Few of us would have the sense to recognize that we cheer brutality even if it's something that's happening right in front of our faces. Nowhere is it more apparent than in the field of boxing - which by all accounts remains to be the toughest sport there is. In a way, television has cushioned some of the violence that boxers endure while inside the ring because ask anyone who has watched ringside or has seen fighters spar that those punches thrown are by no means, just pitter-patter slaps.
I love boxing.
I admit, I have such high regard for boxers. Not only do they endure the most difficult discipline of training but even more, most do it for measly sums of money. It's as if it's a test of character, spirit and strength all rolled into one. Inside the ring, it's mana-a-mano. No weapons besides your hands and the skills developed inside the training gyms. It's a virtual mythology happening within your lifetime, of rising from ground up and conquering odds, conquering through all that life has thrown at you. Victory and recognition are fruits made sweetest by the unmatched physical pain boxers go through.
Yet, much as I am ecstatic to see my boxer pull through, the fact isn't lost on me that besides physical punishment, the losing boxer loses even some of his spirit.
But those are intangibles and waxing poetic about health won't move legislation nor blind sports passion. And until a concrete proof comes - that such contact sports do cause harm in a big way, can all of us really stop to consider the consequences of our actions or inactions.
I think that, finally, there's proof or at least I think research on Alzheimer's opened something. Malcolm Gladwell writes.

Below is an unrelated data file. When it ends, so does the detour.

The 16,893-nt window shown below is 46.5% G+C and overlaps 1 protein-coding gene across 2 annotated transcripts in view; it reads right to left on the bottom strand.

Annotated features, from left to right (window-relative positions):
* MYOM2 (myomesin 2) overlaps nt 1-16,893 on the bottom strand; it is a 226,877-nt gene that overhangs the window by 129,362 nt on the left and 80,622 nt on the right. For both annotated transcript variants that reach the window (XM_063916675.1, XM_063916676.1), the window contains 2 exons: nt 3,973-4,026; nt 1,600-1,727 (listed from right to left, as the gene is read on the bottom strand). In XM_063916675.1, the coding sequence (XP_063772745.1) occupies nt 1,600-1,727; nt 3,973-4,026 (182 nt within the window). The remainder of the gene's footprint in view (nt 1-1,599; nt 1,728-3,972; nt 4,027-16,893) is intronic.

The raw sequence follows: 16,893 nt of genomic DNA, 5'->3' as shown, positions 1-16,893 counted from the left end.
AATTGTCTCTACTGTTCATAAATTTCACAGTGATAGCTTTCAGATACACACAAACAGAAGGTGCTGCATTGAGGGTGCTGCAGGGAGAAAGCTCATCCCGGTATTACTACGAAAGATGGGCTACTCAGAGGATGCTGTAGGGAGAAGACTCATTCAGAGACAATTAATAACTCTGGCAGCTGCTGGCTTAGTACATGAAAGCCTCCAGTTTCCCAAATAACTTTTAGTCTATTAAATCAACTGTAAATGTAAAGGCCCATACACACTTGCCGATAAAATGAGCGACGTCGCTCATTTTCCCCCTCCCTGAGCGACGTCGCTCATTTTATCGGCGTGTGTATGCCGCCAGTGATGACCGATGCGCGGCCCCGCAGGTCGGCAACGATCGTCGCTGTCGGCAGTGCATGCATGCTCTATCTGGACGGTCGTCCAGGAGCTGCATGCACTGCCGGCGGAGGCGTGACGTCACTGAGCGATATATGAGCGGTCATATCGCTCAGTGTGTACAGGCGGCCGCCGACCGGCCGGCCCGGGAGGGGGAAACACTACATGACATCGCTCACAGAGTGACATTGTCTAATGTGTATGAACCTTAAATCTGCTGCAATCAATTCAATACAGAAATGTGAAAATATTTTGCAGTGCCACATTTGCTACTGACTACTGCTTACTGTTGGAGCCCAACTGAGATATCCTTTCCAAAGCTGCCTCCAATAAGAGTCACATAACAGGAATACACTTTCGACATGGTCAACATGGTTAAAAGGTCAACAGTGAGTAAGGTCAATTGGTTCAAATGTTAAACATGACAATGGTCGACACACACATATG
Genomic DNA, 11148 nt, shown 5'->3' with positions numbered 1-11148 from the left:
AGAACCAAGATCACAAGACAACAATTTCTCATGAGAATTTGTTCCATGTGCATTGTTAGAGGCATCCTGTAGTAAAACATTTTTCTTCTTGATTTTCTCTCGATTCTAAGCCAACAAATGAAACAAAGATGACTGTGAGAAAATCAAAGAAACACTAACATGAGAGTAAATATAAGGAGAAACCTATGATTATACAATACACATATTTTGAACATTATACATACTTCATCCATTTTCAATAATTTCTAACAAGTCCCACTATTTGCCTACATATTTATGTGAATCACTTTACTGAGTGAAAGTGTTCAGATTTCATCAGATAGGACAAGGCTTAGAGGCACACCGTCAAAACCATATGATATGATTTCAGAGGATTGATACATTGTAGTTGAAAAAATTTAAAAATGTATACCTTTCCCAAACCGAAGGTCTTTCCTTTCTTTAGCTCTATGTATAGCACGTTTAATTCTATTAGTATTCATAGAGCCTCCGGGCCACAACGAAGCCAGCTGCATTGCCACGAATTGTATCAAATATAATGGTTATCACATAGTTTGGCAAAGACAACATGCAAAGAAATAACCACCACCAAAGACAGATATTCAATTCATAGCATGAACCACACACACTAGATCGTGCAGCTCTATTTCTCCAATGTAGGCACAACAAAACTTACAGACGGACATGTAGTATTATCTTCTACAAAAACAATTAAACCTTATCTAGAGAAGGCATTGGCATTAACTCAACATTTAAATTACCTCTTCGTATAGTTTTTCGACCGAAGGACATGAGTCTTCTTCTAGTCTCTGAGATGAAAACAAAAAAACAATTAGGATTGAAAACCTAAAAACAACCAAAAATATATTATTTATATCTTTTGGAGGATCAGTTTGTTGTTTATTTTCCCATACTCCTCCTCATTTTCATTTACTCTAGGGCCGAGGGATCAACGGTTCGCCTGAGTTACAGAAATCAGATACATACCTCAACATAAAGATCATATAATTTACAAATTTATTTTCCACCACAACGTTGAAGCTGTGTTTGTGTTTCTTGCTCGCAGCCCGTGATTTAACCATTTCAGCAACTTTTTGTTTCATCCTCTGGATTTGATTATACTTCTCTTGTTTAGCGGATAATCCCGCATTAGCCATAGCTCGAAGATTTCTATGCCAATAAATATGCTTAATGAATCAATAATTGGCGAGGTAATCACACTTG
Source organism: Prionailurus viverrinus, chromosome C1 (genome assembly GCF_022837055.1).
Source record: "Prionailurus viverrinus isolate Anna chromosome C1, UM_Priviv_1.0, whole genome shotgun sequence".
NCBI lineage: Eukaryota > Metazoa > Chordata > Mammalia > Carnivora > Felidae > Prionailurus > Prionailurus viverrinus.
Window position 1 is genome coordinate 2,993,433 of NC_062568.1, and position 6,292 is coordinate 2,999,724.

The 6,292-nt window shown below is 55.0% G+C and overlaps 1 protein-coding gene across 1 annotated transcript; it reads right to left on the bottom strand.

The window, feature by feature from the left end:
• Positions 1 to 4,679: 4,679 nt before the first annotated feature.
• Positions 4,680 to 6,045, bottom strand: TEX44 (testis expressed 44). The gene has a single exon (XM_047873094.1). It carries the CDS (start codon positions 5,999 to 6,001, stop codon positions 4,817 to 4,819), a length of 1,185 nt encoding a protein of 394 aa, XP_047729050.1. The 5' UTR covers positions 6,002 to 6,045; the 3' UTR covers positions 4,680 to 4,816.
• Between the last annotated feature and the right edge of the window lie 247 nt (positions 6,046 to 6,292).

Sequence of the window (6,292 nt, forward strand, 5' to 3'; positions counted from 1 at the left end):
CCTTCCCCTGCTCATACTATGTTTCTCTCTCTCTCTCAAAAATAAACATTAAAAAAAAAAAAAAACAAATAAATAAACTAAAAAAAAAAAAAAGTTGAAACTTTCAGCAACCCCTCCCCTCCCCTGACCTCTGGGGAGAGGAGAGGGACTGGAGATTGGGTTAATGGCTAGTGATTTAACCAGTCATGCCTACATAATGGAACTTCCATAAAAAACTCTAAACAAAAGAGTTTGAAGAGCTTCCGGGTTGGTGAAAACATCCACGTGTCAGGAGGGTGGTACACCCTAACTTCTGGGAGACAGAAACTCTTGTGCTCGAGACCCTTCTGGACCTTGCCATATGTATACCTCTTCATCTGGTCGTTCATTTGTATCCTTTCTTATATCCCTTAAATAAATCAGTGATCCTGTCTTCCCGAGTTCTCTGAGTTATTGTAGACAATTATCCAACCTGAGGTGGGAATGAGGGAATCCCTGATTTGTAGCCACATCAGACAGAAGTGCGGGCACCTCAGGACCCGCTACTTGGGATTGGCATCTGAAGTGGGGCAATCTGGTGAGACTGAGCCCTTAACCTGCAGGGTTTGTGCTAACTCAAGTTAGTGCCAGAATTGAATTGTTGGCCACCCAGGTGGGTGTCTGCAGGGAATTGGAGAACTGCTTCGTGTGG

The stained tissue of Alzheimer’s patients typically shows the two trademarks of the disease—distinctive patterns of the proteins beta-amyloid and tau. Beta-amyloid is thought to lay the groundwork for dementia. Tau marks the critical second stage of the disease: it’s the protein that steadily builds up in brain cells, shutting them down and ultimately killing them. An immunostain of an Alzheimer’s patient looks, under the microscope, as if the tissue had been hit with a shotgun blast: the red and brown marks, corresponding to amyloid and tau, dot the entire surface. But this patient’s brain was different. There was damage only to specific surface regions of his brain, and the stains for amyloid came back negative. “This was all tau,” Ann McKee, who runs the hospital’s neuropathology laboratory, said. “There was not even a whiff of amyloid. And it was the most extraordinary damage. It was one of those cases that really took you aback.” The patient may have been in an Alzheimer’s facility, and may have looked and acted as if he had Alzheimer’s. But McKee realized that he had a different condition, called chronic traumatic encephalopathy (C.T.E.), which is a progressive neurological disorder found in people who have suffered some kind of brain trauma. C.T.E. has many of the same manifestations as Alzheimer’s: it begins with behavioral and personality changes, followed by disinhibition and irritability, before moving on to dementia. And C.T.E. appears later in life as well, because it takes a long time for the initial trauma to give rise to nerve-cell breakdown and death. But C.T.E. isn’t the result of an endogenous disease. It’s the result of injury. The patient, it turned out, had been a boxer in his youth. He had suffered from dementia for fifteen years because, decades earlier, he’d been hit too many times in the head.
Which leads me to wonder if this was the cause of the behavioral changes that happened to Billy Collins after that tragic fight which ultimately led to his death. It was easy to attribute his broken spirit to the beating he took and failure to live to his celebrated potential thereafter.
Yet, it seems that what we have here is actually a direct correlation between head traumas and drastic behavioral changes which manifests as alcohol abuse, unexplained headaches and strange, out-of-the-blue violent outbursts.
I'm not sure how this will change sports such as boxing and football but people should know what they're cheering inside that sports arena and face the facts. Boxers, promoters, sports officials and sponsors are not entirely to blame.
We could be just as guilty as they are.
Kevin Iole on HBO's Assault in the Ring
PS: Also addressing it to you, Zaki, so you may not get the idea that Daddy is blood-thirsty as you may think just because he is a big boxing fan. Because, more than boxing, I care about boxers (and the well-being of all humans) even more.